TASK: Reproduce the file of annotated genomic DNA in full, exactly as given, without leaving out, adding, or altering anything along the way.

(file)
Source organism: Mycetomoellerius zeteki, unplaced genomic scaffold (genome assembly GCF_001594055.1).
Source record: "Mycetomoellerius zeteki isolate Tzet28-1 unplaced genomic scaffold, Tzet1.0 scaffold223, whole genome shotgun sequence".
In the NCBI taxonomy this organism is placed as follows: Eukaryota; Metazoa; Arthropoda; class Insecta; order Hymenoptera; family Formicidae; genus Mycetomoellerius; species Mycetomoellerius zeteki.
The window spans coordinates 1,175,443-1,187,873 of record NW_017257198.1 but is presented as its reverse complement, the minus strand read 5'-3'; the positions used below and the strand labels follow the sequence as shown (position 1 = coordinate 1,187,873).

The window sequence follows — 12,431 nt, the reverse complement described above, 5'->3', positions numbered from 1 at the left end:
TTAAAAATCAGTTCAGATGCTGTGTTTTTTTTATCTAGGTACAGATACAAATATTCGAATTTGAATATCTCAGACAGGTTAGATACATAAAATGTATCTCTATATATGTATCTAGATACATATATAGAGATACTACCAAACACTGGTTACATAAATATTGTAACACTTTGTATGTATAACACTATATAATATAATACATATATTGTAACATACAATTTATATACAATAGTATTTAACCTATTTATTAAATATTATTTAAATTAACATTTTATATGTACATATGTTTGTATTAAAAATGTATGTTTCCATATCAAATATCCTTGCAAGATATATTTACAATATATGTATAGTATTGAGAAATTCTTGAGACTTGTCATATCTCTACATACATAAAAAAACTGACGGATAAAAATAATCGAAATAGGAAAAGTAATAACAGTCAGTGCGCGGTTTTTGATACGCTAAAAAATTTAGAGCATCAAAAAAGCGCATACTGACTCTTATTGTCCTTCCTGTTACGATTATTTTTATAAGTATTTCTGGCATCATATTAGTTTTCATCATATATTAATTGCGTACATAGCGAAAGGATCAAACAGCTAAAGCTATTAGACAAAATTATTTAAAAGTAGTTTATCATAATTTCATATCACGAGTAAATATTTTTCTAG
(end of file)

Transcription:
Source organism: Mycetomoellerius zeteki, unplaced genomic scaffold (genome assembly GCF_001594055.1).
Source record: "Mycetomoellerius zeteki isolate Tzet28-1 unplaced genomic scaffold, Tzet1.0 scaffold223, whole genome shotgun sequence".
In the NCBI taxonomy this organism is placed as follows: Eukaryota; Metazoa; Arthropoda; class Insecta; order Hymenoptera; family Formicidae; genus Mycetomoellerius; species Mycetomoellerius zeteki.
The window spans coordinates 1,175,443-1,187,873 of record NW_017257198.1 but is presented as its reverse complement, the minus strand read 5'-3'; the positions used below and the strand labels follow the sequence as shown (position 1 = coordinate 1,187,873).

The window sequence follows — 12,431 nt, the reverse complement described above, 5'->3', positions numbered from 1 at the left end:
TTAAAAATCAGTTCAGATGCTGTGTTTTTTTTATCTAGGTACAGATACAAATATTCGAATTTGAATATCTCAGACAGGTTAGATACATAAAATGTATCTCTATATATGTATCTAGATACATATATAGAGATACTACCAAACACTGGTTACATAAATATTGTAACACTTTGTATGTATAACACTATATAATATAATACATATATTGTAACATACAATTTATATACAATAGTATTTAACCTATTTATTAAATATTATTTAAATTAACATTTTATATGTACATATGTTTGTATTAAAAATGTATGTTTCCATATCAAATATCCTTGCAAGATATATTTACAATATATGTATAGTATTGAGAAATTCTTGAGACTTGTCATATCTCTACATACATAAAAAAACTGACGGATAAAAATAATCGAAATAGGAAAAGTAATAACAGTCAGTGCGCGGTTTTTGATACGCTAAAAAATTTAGAGCATCAAAAAAGCGCATACTGACTCTTATTGTCCTTCCTGTTACGATTATTTTTATAAGTATTTCTGGCATCATATTAGTTTTCATCATATATTAATTGCGTACATAGCGAAAGGATCAAACAGCTAAAGCTATTAGACAAAATTATTTAAAAGTAGTTTATCATAATTTCATATCACGAGTAAATATTTTTCTAG